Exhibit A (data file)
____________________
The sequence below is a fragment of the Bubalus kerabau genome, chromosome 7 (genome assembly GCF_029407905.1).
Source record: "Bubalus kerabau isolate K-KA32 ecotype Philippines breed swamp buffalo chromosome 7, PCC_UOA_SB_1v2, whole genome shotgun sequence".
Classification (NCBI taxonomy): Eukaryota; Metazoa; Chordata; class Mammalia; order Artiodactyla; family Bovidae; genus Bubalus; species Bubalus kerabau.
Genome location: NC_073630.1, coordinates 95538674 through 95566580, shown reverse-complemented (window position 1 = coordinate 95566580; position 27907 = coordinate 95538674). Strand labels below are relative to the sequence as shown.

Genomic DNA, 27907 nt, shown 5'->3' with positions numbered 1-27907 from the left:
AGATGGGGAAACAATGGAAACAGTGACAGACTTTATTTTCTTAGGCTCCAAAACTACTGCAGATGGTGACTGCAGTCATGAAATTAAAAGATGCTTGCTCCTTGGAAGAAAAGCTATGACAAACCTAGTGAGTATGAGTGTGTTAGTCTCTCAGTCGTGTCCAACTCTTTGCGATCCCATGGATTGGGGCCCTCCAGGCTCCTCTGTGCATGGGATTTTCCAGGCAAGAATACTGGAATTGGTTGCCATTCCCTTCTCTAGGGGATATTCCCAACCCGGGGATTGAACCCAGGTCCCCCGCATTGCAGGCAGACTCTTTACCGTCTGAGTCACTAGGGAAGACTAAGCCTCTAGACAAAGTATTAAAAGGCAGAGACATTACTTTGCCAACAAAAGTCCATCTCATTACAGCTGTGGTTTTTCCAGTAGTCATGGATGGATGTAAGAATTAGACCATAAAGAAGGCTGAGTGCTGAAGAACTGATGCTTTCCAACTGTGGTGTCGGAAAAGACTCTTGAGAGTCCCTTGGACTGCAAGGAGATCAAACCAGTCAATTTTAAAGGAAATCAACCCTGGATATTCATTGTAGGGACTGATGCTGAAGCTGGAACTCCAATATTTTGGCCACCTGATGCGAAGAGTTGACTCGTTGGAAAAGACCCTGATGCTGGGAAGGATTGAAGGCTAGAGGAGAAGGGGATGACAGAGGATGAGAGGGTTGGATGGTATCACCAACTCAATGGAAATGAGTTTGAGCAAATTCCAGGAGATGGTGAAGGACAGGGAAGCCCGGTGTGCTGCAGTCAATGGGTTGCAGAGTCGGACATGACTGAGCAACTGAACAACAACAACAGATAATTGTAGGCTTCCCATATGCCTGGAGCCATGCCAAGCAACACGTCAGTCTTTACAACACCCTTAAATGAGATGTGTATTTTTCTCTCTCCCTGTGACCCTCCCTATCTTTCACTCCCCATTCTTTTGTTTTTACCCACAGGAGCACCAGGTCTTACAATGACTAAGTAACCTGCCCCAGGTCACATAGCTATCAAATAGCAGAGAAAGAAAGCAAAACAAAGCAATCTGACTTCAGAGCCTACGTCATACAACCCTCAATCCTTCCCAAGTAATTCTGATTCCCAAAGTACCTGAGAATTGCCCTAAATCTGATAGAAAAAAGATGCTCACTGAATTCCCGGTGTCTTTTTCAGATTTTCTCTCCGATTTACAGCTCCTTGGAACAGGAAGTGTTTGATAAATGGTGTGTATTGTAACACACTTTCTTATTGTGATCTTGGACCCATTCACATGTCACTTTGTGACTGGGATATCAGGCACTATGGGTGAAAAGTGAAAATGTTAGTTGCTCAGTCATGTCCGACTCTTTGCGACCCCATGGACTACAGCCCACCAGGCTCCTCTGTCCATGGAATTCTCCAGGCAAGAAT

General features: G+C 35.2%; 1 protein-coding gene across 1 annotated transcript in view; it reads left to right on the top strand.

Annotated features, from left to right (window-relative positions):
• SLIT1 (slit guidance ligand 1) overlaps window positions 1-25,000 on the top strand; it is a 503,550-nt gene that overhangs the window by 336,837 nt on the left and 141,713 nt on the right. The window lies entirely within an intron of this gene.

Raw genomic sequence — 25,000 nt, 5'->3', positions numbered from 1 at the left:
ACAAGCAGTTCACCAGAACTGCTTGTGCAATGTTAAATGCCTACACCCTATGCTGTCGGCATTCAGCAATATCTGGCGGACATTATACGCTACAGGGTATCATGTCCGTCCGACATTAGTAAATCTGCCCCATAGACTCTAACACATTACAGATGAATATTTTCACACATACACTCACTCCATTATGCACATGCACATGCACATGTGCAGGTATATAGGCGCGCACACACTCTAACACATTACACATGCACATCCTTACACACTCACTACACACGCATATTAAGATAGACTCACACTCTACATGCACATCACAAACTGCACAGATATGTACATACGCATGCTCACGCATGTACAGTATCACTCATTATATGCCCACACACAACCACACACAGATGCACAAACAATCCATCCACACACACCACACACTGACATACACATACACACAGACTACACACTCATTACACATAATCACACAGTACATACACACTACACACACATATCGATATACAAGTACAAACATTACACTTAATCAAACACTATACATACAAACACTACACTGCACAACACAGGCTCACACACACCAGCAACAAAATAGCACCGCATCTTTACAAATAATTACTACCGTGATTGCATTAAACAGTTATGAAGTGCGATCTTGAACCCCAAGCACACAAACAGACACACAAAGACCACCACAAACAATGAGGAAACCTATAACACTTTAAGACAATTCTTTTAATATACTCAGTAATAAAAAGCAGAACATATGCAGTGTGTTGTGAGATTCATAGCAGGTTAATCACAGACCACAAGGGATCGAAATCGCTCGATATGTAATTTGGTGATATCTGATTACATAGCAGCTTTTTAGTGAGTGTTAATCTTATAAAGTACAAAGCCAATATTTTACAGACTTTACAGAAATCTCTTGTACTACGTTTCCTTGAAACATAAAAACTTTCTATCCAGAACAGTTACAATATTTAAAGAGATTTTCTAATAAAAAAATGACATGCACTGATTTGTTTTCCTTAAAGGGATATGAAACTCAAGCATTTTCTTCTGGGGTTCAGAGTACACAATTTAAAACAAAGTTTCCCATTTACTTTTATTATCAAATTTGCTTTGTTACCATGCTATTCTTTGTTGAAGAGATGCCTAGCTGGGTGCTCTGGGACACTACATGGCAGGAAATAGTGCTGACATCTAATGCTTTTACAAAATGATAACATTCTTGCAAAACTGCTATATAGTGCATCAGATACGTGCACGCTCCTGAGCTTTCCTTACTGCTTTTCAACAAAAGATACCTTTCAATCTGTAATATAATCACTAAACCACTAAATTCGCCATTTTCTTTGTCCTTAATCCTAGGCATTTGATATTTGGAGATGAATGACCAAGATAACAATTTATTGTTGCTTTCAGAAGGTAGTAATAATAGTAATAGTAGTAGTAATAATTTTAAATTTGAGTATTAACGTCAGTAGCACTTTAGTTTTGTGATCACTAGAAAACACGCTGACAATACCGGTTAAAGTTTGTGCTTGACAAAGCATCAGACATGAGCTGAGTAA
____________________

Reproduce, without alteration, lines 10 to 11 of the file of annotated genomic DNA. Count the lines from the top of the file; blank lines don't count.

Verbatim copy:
Raw genomic sequence — 25,000 nt, 5'->3', positions numbered from 1 at the left:
ACAAGCAGTTCACCAGAACTGCTTGTGCAATGTTAAATGCCTACACCCTATGCTGTCGGCATTCAGCAATATCTGGCGGACATTATACGCTACAGGGTATCATGTCCGTCCGACATTAGTAAATCTGCCCCATAGACTCTAACACATTACAGATGAATATTTTCACACATACACTCACTCCATTATGCACATGCACATGCACATGTGCAGGTATATAGGCGCGCACACACTCTAACACATTACACATGCACATCCTTACACACTCACTACACACGCATATTAAGATAGACTCACACTCTACATGCACATCACAAACTGCACAGATATGTACATACGCATGCTCACGCATGTACAGTATCACTCATTATATGCCCACACACAACCACACACAGATGCACAAACAATCCATCCACACACACCACACACTGACATACACATACACACAGACTACACACTCATTACACATAATCACACAGTACATACACACTACACACACATATCGATATACAAGTACAAACATTACACTTAATCAAACACTATACATACAAACACTACACTGCACAACACAGGCTCACACACACCAGCAACAAAATAGCACCGCATCTTTACAAATAATTACTACCGTGATTGCATTAAACAGTTATGAAGTGCGATCTTGAACCCCAAGCACACAAACAGACACACAAAGACCACCACAAACAATGAGGAAACCTATAACACTTTAAGACAATTCTTTTAATATACTCAGTAATAAAAAGCAGAACATATGCAGTGTGTTGTGAGATTCATAGCAGGTTAATCACAGACCACAAGGGATCGAAATCGCTCGATATGTAATTTGGTGATATCTGATTACATAGCAGCTTTTTAGTGAGTGTTAATCTTATAAAGTACAAAGCCAATATTTTACAGACTTTACAGAAATCTCTTGTACTACGTTTCCTTGAAACATAAAAACTTTCTATCCAGAACAGTTACAATATTTAAAGAGATTTTCTAATAAAAAAATGACATGCACTGATTTGTTTTCCTTAAAGGGATATGAAACTCAAGCATTTTCTTCTGGGGTTCAGAGTACACAATTTAAAACAAAGTTTCCCATTTACTTTTATTATCAAATTTGCTTTGTTACCATGCTATTCTTTGTTGAAGAGATGCCTAGCTGGGTGCTCTGGGACACTACATGGCAGGAAATAGTGCTGACATCTAATGCTTTTACAAAATGATAACATTCTTGCAAAACTGCTATATAGTGCATCAGATACGTGCACGCTCCTGAGCTTTCCTTACTGCTTTTCAACAAAAGATACCTTTCAATCTGTAATATAATCACTAAACCACTAAATTCGCCATTTTCTTTGTCCTTAATCCTAGGCATTTGATATTTGGAGATGAATGACCAAGATAACAATTTATTGTTGCTTTCAGAAGGTAGTAATAATAGTAATAGTAGTAGTAATAATTTTAAATTTGAGTATTAACGTCAGTAGCACTTTAGTTTTGTGATCACTAGAAAACACGCTGACAATACCGGTTAAAGTTTGTGCTTGACAAAGCATCAGACATGAGCTGAGTAA